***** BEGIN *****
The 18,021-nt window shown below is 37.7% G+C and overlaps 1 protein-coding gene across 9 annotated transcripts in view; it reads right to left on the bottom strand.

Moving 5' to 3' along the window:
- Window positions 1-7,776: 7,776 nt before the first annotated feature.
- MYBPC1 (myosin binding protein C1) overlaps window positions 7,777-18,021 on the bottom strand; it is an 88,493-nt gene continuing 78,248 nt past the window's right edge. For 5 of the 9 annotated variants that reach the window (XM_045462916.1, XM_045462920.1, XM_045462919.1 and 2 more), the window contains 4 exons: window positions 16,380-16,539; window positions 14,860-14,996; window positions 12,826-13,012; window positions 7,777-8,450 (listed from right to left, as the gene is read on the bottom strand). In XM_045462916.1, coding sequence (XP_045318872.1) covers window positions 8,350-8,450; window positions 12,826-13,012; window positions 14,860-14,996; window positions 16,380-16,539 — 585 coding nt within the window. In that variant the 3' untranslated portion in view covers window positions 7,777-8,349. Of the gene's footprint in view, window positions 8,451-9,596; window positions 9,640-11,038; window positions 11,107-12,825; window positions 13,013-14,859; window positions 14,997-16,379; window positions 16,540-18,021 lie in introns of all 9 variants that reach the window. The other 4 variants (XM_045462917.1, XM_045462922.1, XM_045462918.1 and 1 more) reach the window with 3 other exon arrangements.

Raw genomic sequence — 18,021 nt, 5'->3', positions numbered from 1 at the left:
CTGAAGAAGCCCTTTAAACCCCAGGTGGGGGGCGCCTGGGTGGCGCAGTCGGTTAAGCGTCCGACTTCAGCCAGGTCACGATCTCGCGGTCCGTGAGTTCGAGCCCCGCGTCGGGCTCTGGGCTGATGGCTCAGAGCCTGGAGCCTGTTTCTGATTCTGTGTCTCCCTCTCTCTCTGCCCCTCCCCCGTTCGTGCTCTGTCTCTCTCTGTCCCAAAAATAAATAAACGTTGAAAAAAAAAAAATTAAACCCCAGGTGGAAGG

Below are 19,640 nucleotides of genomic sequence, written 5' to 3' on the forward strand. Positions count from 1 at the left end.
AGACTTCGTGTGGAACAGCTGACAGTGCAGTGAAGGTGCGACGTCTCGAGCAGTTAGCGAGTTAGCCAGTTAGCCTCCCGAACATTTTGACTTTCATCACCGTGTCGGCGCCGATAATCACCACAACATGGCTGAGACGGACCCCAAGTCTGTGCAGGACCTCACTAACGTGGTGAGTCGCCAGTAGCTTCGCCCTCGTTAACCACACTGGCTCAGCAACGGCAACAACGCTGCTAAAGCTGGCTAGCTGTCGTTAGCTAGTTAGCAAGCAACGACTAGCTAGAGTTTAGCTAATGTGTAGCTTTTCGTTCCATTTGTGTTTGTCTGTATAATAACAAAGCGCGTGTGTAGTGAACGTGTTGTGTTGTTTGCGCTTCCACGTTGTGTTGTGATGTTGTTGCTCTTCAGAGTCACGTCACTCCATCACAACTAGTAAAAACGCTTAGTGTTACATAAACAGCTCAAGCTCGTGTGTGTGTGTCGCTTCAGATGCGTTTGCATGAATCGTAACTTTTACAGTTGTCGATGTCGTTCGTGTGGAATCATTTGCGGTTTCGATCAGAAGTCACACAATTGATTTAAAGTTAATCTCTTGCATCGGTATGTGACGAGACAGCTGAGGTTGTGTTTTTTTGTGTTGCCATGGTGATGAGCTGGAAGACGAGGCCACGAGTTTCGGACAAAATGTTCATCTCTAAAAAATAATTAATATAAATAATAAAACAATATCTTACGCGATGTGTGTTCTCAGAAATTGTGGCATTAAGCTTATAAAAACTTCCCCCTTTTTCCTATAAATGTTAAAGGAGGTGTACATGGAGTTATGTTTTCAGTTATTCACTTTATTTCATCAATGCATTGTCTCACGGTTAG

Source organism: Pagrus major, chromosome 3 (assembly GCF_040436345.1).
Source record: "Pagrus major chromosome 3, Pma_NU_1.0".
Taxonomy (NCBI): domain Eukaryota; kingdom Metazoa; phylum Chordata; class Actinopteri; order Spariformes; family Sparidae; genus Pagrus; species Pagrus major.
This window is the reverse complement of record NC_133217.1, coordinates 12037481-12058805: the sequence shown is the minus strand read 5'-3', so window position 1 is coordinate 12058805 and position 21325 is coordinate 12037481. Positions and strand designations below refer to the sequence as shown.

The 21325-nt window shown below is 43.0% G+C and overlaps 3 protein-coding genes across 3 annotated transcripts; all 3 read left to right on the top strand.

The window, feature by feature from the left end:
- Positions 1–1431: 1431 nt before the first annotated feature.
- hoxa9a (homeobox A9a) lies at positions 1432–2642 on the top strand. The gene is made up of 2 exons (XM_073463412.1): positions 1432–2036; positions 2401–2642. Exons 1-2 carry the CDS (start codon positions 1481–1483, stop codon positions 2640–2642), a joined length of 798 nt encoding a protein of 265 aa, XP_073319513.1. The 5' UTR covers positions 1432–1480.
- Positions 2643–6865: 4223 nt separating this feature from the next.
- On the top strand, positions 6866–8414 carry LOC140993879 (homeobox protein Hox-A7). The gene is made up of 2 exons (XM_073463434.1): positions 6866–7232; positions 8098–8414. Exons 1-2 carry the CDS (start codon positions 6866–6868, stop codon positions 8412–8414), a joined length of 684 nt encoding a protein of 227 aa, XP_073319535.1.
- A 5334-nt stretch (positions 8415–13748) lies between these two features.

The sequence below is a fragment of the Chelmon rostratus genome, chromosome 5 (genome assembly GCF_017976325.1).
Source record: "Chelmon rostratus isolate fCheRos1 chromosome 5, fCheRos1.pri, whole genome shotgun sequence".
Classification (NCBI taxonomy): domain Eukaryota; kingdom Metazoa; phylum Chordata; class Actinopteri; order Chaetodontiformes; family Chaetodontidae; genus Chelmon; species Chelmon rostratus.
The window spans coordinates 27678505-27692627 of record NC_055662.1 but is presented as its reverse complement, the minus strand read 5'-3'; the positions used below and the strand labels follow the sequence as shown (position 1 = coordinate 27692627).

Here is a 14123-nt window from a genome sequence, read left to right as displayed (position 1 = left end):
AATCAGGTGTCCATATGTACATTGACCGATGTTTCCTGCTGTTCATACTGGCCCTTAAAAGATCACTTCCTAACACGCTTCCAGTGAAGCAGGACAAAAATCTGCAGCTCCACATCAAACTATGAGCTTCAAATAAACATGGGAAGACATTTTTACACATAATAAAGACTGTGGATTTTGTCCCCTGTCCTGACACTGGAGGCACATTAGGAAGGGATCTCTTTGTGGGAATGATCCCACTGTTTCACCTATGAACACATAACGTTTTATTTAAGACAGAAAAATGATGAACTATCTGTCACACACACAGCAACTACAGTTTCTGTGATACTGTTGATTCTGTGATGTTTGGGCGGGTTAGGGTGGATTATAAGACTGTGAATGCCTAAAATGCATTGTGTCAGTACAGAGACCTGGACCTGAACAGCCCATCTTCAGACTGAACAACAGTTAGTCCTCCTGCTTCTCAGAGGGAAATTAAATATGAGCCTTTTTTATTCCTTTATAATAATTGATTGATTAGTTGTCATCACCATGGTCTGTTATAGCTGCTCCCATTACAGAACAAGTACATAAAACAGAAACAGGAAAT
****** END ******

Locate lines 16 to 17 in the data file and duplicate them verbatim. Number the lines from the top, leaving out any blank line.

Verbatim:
- hoxa9a (homeobox A9a) lies at positions 1432–2642 on the top strand. The gene is made up of 2 exons (XM_073463412.1): positions 1432–2036; positions 2401–2642. Exons 1-2 carry the CDS (start codon positions 1481–1483, stop codon positions 2640–2642), a joined length of 798 nt encoding a protein of 265 aa, XP_073319513.1. The 5' UTR covers positions 1432–1480.
- Positions 2643–6865: 4223 nt separating this feature from the next.